Peter Thomson, Australian Golfer With 5 British Open Wins, Dies at 88
Posted June 20, 2018 1:13 p.m. EDT
Updated June 20, 2018 1:18 p.m. EDT
Peter Thomson, the Australian who won five British Opens and became the only player in the 20th century to win that major in three consecutive years, died Wednesday in Melbourne, Australia. He was 88.
His death was announced by Golf Australia, the sport’s governing body in that country, which said he had been treated for Parkinson’s disease for the past four years.
At a time when Australians had made little impact on international golf, Thomson emerged as a leading player on links far from his homeland, winning the British Open each summer from 1954 to 1956 and again in 1958 and 1965.
Thomson played for only a few seasons in the United States, where courses were more suited to long hitters than to his finesse game: low, running shots on hard courses, ideal for the British seaside venues. But he flourished in his brief run on the U.S. Senior Tour, winning a record nine times in 1985.
Thomson lacked the charisma of latter-day Australian golf star Greg Norman, but he won dozens of tournaments around the world and encouraged the development of pro golf in Asia in the 1960s.
Many of the United States’ leading pros did not compete in Britain in the 1950s. But Thomson proved himself as an elite golfer on the world scene with his final British Open victory, when he left Arnold Palmer and Jack Nicklaus far behind and overtook defending champion Tony Lema in winning at Royal Birkdale, also the site of Thomson’s first Open victory.
“What they used to nominate as the Big Three — that was Palmer, Nicklaus and Player — had sort of overwhelmed the golf scene and it was a question of which of the three was going to win,” Thomson told the Australian Broadcasting Corp. in 2005, recalling his victory 40 years earlier.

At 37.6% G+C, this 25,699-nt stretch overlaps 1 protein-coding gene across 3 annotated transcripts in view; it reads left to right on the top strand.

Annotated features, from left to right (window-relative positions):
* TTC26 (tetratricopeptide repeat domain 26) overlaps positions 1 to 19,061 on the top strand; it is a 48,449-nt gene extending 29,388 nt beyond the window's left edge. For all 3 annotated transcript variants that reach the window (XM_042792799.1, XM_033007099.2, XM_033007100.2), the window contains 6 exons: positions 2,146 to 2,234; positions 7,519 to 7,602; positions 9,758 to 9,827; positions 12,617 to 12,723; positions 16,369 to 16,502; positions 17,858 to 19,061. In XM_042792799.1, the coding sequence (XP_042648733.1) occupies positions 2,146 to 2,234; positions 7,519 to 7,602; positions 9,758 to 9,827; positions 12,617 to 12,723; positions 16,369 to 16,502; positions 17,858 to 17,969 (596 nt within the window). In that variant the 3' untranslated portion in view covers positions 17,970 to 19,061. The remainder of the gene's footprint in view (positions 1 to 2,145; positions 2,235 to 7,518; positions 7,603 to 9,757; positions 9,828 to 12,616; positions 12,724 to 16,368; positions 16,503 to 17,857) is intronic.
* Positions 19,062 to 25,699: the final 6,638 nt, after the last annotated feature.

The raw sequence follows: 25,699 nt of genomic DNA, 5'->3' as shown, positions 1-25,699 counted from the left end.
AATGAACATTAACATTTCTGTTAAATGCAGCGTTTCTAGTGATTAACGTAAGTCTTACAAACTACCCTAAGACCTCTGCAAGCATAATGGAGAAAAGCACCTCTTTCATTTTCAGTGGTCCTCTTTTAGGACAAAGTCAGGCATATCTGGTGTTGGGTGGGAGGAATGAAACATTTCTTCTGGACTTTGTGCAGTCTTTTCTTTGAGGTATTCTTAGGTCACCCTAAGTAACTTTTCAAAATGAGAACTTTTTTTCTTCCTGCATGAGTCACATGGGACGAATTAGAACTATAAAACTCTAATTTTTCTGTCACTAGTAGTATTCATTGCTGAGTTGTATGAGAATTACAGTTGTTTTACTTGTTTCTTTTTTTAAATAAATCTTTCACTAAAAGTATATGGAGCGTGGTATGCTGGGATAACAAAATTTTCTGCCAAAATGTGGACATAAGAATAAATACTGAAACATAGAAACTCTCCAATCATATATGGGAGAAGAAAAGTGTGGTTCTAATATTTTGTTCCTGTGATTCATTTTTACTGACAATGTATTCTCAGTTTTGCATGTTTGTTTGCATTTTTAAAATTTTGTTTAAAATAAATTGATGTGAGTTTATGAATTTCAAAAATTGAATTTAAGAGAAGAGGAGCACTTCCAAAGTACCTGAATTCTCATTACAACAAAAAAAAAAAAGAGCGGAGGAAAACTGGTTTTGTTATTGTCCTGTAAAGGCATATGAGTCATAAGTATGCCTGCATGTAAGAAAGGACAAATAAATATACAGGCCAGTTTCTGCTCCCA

“And here’s little me, got in the way,” he said. “I didn’t doubt myself, that I could do it as well as they could, but I think the general world of golf did, that I was a back number, and here were the modern heroes, and I proved that to be wrong.”
Peter William Thomson was born on Aug. 23, 1929, in Brunswick, a suburb of Melbourne. As a youngster, he sneaked onto a nine-hole club, Royal Park, and when the members saw how talented he was they gave him club privileges. By the time he was 16, he had become the club champion.
Thomson scored his first victory as a pro in 1950 when he captured the first of his nine New Zealand Open championships. He was among four golfers with five British Open triumphs, a total exceeded only by Harry Vardon’s six.
His only victory on the regular PGA Tour came in 1956 at the Texas International Open. He was fourth in the 1956 U.S. Open and fifth in the 1957 Masters. He never played in the PGA Championship.
Thomson had largely forsaken competitive golf by the late 1970s in favor of designing courses and making a foray into politics. He narrowly lost a bid for a seat in the Victoria State Parliament in Australia in 1982.
But the U.S. Senior Tour (now the Champions Tour), which began play in 1980, provided a new and lucrative challenge. Thomson won the PGA Seniors Championship in 1984. His nine senior victories in 1985, a single-season mark matched only by Hale Irwin 12 years later, put him atop the year’s earnings list with $386,000 in prize money, a record at the time.
Thomson was the nonplaying captain of the international team that defeated the United States in the 1998 Presidents Cup at Royal Melbourne Golf Club and he was captain in its losing efforts in 1996 and 2000. He was president of the Australian PGA from 1962 to 1994 and was inducted into the World Golf Hall of Fame in 1988.
In his later years, he concentrated on international golf course design as a director of Thomson, Perrett & Lobb (now Thomson Perrett).
He is survived by his wife, Mary, his daughters, Deirdre Baker, Pan Prendergast and Fiona Stanway; his son, Andrew; 11 grandchildren and four great-grandchildren. Thomson possessed a seemingly effortless swing and a calm approach. “There were no frills so virtually nothing could go wrong,” the World Golf Hall of Fame quoted prominent Australian golfer Norman Von Nida as saying.
Jack Nicklaus, in an interview with the British newspaper The Telegraph, once recalled watching the 1957 U.S. Open. “I crawled on my hands and knees up to the back of one tee to watch Peter Thomson and Roberto De Vicenzo tee off,” he said. “At that age, when you watched the swings of great players, you could not help but go out the next day or so and emulate them. I know I did.”